Barbara F. Walter, “The Critical Barrier to Civil War Settlement,” International Organization, Vol. 51, No. 3 (Summer 1997), pp. 335–364; Walter, Committing to Peace; James D. Fearon, “Why Do Some Civil Wars Last So Much Longer Than Others?” Journal of Peace Research, Vol. 41, No. 3 (May 2004), pp. 275–301; Caroline A. Hartzell and Matthew Hoddie, Crafting Peace: Power-Sharing Institutions and the Negotiated Settlement of Civil Wars (University Park: Pennsylvania State University, 2007); David A. Lake, “International Relations Theory and Internal Conflict: Insights from the Interstices,” International Studies Review, Vol. 5, No. 4 (2003), pp. 81–90; and Michaela Mattes and Burcu Savun, “Fostering Peace after Civil War: Commitment Problems and Agreement Design,” International Studies Quarterly, Vol. 53, No. 3 (September 2009), pp. 737–759.


Similarly categorized by Fortna, Does Peacekeeping Work? pp. 82–85.


Combatants are also wary because it is hard to confidently predict the consequences of each institutional change. In particular, rebels, who may not know the existing state structures as well as governments, may seek external guarantees to ensure that governments do not use the state apparatus to resist changes to the distribution of power. See James D. Fearon and David Laitin, “Civil War Termination,” paper presented at the annual meeting of the American Political Science Association, Chicago, Illinois, 2007.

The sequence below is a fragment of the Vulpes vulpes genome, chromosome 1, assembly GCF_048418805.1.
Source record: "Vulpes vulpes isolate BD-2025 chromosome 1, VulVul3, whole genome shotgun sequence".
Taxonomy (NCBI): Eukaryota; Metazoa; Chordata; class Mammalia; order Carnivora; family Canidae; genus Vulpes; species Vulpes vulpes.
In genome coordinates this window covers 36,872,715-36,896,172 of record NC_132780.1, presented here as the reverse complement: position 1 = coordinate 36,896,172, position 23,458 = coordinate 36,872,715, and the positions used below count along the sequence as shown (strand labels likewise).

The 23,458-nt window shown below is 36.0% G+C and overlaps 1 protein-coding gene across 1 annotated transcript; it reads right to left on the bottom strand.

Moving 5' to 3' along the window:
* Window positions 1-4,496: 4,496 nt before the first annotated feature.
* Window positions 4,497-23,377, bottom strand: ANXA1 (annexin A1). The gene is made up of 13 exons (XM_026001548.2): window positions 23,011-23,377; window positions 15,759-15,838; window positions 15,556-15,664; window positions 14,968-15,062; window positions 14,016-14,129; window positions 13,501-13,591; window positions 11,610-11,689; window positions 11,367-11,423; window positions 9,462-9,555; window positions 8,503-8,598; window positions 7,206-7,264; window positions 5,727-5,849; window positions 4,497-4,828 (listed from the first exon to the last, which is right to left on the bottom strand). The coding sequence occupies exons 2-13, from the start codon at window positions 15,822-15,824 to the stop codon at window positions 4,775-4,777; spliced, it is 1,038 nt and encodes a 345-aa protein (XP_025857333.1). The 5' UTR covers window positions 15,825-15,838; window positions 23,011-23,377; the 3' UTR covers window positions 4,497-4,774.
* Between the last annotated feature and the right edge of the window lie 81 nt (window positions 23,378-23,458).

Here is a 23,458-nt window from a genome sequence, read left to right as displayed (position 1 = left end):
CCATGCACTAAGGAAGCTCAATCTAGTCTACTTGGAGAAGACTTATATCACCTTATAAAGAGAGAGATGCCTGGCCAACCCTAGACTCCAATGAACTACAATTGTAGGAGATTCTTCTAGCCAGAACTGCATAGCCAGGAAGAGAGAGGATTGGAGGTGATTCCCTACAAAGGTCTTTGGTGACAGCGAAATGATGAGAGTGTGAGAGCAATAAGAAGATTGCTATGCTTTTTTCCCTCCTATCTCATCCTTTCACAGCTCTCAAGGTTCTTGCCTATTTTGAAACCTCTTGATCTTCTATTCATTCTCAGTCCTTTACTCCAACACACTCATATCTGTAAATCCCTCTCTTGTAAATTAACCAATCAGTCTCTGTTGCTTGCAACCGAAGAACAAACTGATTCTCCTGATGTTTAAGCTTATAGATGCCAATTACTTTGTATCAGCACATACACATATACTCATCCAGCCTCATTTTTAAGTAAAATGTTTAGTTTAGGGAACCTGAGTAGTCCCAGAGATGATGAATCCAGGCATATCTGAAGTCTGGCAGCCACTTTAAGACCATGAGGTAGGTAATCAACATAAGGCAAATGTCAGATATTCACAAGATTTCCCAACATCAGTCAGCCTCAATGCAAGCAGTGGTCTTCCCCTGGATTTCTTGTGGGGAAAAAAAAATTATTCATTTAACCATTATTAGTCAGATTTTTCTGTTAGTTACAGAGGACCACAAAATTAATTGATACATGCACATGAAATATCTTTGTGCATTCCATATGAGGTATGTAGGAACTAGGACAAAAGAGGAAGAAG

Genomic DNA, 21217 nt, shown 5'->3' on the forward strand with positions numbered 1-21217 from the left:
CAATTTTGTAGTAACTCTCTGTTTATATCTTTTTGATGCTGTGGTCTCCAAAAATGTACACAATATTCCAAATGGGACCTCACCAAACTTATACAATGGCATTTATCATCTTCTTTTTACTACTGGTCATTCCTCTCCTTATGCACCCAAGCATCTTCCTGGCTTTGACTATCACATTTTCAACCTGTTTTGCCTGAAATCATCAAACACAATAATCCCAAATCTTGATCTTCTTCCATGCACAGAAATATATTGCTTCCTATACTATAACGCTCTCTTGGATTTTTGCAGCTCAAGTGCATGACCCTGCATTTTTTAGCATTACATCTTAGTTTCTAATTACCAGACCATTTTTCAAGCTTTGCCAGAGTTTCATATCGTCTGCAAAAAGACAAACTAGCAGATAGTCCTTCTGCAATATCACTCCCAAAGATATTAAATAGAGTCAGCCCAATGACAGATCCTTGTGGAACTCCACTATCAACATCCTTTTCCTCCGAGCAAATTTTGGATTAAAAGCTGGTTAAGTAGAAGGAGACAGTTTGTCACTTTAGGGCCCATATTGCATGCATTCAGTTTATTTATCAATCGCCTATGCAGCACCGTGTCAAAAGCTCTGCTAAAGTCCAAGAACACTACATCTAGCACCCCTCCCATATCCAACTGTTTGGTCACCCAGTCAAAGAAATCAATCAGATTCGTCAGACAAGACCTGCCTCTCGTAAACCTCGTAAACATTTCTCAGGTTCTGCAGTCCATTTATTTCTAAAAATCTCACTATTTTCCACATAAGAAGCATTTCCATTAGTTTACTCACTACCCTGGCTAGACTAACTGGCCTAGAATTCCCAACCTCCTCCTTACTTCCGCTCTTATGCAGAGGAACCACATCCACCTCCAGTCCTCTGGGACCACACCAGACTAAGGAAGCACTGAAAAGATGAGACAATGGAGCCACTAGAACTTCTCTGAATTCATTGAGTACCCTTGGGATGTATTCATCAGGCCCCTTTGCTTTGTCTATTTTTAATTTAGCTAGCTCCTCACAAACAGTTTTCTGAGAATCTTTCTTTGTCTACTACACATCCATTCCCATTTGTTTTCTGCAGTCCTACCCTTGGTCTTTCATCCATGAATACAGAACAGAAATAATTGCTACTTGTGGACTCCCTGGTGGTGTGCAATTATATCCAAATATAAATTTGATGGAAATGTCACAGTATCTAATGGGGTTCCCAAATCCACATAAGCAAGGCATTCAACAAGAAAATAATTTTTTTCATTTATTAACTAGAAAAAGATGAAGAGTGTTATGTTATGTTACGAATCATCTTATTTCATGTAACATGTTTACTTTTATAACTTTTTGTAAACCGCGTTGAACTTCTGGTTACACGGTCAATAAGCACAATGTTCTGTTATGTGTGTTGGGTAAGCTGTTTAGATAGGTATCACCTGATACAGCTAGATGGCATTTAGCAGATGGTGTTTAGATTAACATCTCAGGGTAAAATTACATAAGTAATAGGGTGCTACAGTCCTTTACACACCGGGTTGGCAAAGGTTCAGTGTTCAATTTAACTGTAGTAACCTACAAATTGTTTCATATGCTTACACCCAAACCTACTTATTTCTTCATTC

Walter, Committing to Peace; Hartzell and Hoddie, Crafting Peace; and Mattes and Savun, “Fostering Peace after Civil War.”


Walter, “Designing Transitions from Civil War.”


Walter, Committing to Peace; Leonard Wantchekon, “The Paradox of ‘Warlord’ Democracy: A Theoretical Investigation,” American Political Science Review, Vol. 98, No. 1 (February 2004), pp. 17–33; T. Clark Durant and Michael Weintraub, “How to Make Democracy Self-Enforcing after Civil War: Enabling Credible yet Adaptable Elite Pacts,” Conflict Management and Peace Science, Vol. 31, No. 5 (November 2014), pp. 521–540; and Caroline A. Hartzell and Matthew Hoddie, “The Art of the Possible: Power Sharing and Post–Civil War Democracy,” World Politics, Vol. 67, No. 1 (January 2015), pp. 37–71.


See, for examples, Benjamin Reilly and Per Nordlund, eds., Political Parties in Conflict-Prone Societies: Regulation, Engineering, and Democratic Development (Tokyo: United Nations University Press, 2008). More generally, see Arend Lijphart, The Politics of Accommodation: Pluralism and Democracy in the Netherlands (Berkeley: University of California Press, 1975).


Walter, Committing to Peace.